Double-check system: We also initiated a double-check system, requiring trained EVS staff members to check behind one another after surgical room terminal cleans. We developed a check list for this with two areas for EVS staff’s initials.
Empowerment: Empowerment focused on removing fear associated with speaking in order to do what is best for the patient. The EVS staff members were encouraged to speak up if anyone, even surgeons, attempted to rush them during the surgical room cleaning process. This can only be successful if there is a culture of safety within the institution; we are fortunate to have such a facility. Figure 3 demonstrates the success we had in reducing HAIs.
2014: Always Looking to Improve
During the 2014 period, we wanted to take EVS importance facility-wide. Each unit and multiple staff members were interviewed. The interviewed staff included nurses, nursing assistance, registration, radiology, laboratory, dietary, providers, and administration. They were asked two simple questions. The questions and responses were videoed. The questions were simple: “What does EVS mean to you?” and “What would happen if we didn’t have EVS?” All the responses were combined to a movie and played for the EVS team. We also had all directors cater the meal at the EVS education in 2014, as this confirmed their commitment to the EVS team. This intervention ensured the staff knew that they are appreciated, needed, and an important healthcare team member.
We collected terminal clean audits based on the CDC checklist. We began drilling down the data for improvement opportunities. This information would later be used for cleaning improvement opportunities house wide. The data (see figures 4a, and 4b) was also shared at the annual EVS education in June. By informing the EVS staff of their improvement opportunities an upward trend occurred thereafter.
After the June EVS education, we wanted to ensure surgical room terminal cleaning was hardwired. We also wanted to discontinue the use of linen cloths from our operating room terminal clean practice. We found that our linen company, Logan’s, had partnered with UMF Corporation PerfectCLEAN microfiber products. The system also offered an EVS Hygiene Specialist Certification for operating room terminal cleans.4 We enrolled our experienced EVS staff in the program.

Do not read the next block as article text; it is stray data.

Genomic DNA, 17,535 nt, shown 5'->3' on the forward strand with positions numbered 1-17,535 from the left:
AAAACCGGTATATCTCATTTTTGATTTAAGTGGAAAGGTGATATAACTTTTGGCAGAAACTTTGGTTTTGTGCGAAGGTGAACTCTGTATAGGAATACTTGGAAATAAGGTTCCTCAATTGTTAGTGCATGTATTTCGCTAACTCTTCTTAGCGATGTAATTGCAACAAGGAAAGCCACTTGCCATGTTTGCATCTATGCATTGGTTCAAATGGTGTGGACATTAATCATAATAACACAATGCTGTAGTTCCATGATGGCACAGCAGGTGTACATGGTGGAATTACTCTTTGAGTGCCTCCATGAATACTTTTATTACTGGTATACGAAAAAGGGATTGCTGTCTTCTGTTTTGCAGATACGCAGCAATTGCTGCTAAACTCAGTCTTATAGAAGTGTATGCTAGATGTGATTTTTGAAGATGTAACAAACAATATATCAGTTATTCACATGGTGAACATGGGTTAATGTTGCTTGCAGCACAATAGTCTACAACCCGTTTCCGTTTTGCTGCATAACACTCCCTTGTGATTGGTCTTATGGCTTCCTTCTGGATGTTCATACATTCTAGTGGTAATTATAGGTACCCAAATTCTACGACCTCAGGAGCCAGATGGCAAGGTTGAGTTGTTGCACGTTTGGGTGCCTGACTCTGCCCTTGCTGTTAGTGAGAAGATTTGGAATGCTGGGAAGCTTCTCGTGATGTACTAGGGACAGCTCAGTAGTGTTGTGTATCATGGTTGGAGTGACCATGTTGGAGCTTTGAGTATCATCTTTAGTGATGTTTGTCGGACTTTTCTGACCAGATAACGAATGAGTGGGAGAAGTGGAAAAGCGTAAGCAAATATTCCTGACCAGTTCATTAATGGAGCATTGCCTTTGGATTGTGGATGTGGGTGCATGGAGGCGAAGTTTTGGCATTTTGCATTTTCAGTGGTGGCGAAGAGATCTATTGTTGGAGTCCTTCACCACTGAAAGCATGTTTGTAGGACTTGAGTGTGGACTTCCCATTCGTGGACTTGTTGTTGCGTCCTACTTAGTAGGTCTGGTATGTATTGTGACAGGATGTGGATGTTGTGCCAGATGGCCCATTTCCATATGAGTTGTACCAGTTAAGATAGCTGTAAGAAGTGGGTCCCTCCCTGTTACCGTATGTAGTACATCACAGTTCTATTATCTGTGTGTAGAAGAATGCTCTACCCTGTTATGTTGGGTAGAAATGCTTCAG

By the first quarter of 2015, our EVS staff had completed the Hygiene Specialist training and received their certification. We held a celebration of recognition, which consisted of all of administration’s executive officers speaking. Cake, punch, new ID badges with Hygiene Specialist listed as well as Hygiene Specialist pins and certificates were provided. HAI occurrences have continued to decrease over the past six years (see figure 5).
EVS staff members play an important role in patient safety. EVS staff members deserve the opportunity to be acknowledged, educated, and recognized for their contribution in patient safety. Without competent EVS staff members there would be an overwhelming increase in HAIs. The interventions discussed in this article have proven to reduce HAIs as demonstrated in figure 5. EVS staff member empowerment, knowledge and dedication are key aspects in patient-centered care.
Teresa Daniels, MSN, RN, CIC, is currently the market director of infection prevention for Central Kentucky, East. She is an active member of LifePoint Health’s Infection Prevention Advisory Board. Daniels has practiced as a registered nurse for more than 20 years in many different areas of nursing which include legal nurse consultant, wound care consultant, emergency department, home health, and various inpatient specialty departments. She is also a professor at Eastern Kentucky University, where she facilitates courses focused on community health nursing, nurse leadership, and complex health.
1. HICPAC. Guidelines for Environmental Infection Control in Health-Care Facilities. Morbidity and Mortality Weekly Report, 52(RR10), 1-42. June 6, 2003.
2. Centers for Disease Control and Prevention (CDC). FAQs. Retrieved from: https://www.cdc.gov/mrsa/pdf/shea-mrsa_tagged.pdf
3. Centers for Disease Control and Prevention. CDC Environmental Checklist for Monitoring Terminal Cleaning. Retrieved from: HAI toolkits: https://www.cdc.gov/HAI/toolkits/Environmental-Cleaning-Checklist-10-6-2010.pdf
4. San Diego Business Wire. March 4, 2013. UMF Corporation’s PerfectCLEAN® OR Program Awarded AORN Seal of Recognition. Retrieved from: http://www.enhancedonlinenews.com/portal/site/eon/permalink/?ndmViewId=news_view&newsId=20130304005516&newsLang=en&permalinkExtra=AORN-Seal-of-Recognition%E2%84%A2/PerfectCLEAN-%C2%AE-Operating-Room-program/UMF-Corporation